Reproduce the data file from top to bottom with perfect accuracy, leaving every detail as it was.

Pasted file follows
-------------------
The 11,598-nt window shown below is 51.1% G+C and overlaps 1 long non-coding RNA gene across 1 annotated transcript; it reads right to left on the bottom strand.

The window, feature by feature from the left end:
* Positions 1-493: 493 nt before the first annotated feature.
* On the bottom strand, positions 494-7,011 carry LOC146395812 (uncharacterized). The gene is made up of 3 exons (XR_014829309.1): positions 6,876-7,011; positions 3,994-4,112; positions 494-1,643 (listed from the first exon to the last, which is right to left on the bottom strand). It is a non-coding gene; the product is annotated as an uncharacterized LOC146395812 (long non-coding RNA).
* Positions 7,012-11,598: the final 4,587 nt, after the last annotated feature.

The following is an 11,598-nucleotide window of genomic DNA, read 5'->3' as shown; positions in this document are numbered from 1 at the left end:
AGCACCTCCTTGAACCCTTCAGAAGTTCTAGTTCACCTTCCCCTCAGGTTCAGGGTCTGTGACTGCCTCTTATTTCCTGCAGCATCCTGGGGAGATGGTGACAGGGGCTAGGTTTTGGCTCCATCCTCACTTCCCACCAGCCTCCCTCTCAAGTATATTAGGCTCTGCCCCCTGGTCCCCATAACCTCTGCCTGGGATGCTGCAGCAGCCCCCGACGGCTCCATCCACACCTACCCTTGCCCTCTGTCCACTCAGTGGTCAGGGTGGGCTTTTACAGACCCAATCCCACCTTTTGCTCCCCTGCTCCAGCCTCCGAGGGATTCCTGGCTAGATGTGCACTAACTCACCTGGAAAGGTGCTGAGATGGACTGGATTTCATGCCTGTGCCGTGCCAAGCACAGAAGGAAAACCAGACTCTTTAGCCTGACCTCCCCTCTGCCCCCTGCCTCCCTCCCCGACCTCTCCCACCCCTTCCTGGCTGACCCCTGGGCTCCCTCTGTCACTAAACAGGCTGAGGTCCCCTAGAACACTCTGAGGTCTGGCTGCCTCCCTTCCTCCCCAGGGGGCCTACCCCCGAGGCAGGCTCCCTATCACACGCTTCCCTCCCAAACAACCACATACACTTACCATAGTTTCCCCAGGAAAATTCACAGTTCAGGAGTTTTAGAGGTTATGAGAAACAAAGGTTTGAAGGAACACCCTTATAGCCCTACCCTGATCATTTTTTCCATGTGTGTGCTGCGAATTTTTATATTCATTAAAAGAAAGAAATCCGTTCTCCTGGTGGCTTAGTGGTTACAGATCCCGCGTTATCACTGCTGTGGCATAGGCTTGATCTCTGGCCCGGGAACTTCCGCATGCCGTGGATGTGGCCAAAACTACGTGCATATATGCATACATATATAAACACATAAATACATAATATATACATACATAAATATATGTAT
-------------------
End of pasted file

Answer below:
The 11,598-nt window shown below is 51.1% G+C and overlaps 1 long non-coding RNA gene across 1 annotated transcript; it reads right to left on the bottom strand.

The window, feature by feature from the left end:
* Positions 1-493: 493 nt before the first annotated feature.
* On the bottom strand, positions 494-7,011 carry LOC146395812 (uncharacterized). The gene is made up of 3 exons (XR_014829309.1): positions 6,876-7,011; positions 3,994-4,112; positions 494-1,643 (listed from the first exon to the last, which is right to left on the bottom strand). It is a non-coding gene; the product is annotated as an uncharacterized LOC146395812 (long non-coding RNA).
* Positions 7,012-11,598: the final 4,587 nt, after the last annotated feature.

The following is an 11,598-nucleotide window of genomic DNA, read 5'->3' as shown; positions in this document are numbered from 1 at the left end:
AGCACCTCCTTGAACCCTTCAGAAGTTCTAGTTCACCTTCCCCTCAGGTTCAGGGTCTGTGACTGCCTCTTATTTCCTGCAGCATCCTGGGGAGATGGTGACAGGGGCTAGGTTTTGGCTCCATCCTCACTTCCCACCAGCCTCCCTCTCAAGTATATTAGGCTCTGCCCCCTGGTCCCCATAACCTCTGCCTGGGATGCTGCAGCAGCCCCCGACGGCTCCATCCACACCTACCCTTGCCCTCTGTCCACTCAGTGGTCAGGGTGGGCTTTTACAGACCCAATCCCACCTTTTGCTCCCCTGCTCCAGCCTCCGAGGGATTCCTGGCTAGATGTGCACTAACTCACCTGGAAAGGTGCTGAGATGGACTGGATTTCATGCCTGTGCCGTGCCAAGCACAGAAGGAAAACCAGACTCTTTAGCCTGACCTCCCCTCTGCCCCCTGCCTCCCTCCCCGACCTCTCCCACCCCTTCCTGGCTGACCCCTGGGCTCCCTCTGTCACTAAACAGGCTGAGGTCCCCTAGAACACTCTGAGGTCTGGCTGCCTCCCTTCCTCCCCAGGGGGCCTACCCCCGAGGCAGGCTCCCTATCACACGCTTCCCTCCCAAACAACCACATACACTTACCATAGTTTCCCCAGGAAAATTCACAGTTCAGGAGTTTTAGAGGTTATGAGAAACAAAGGTTTGAAGGAACACCCTTATAGCCCTACCCTGATCATTTTTTCCATGTGTGTGCTGCGAATTTTTATATTCATTAAAAGAAAGAAATCCGTTCTCCTGGTGGCTTAGTGGTTACAGATCCCGCGTTATCACTGCTGTGGCATAGGCTTGATCTCTGGCCCGGGAACTTCCGCATGCCGTGGATGTGGCCAAAACTACGTGCATATATGCATACATATATAAACACATAAATACATAATATATACATACATAAATATATGTAT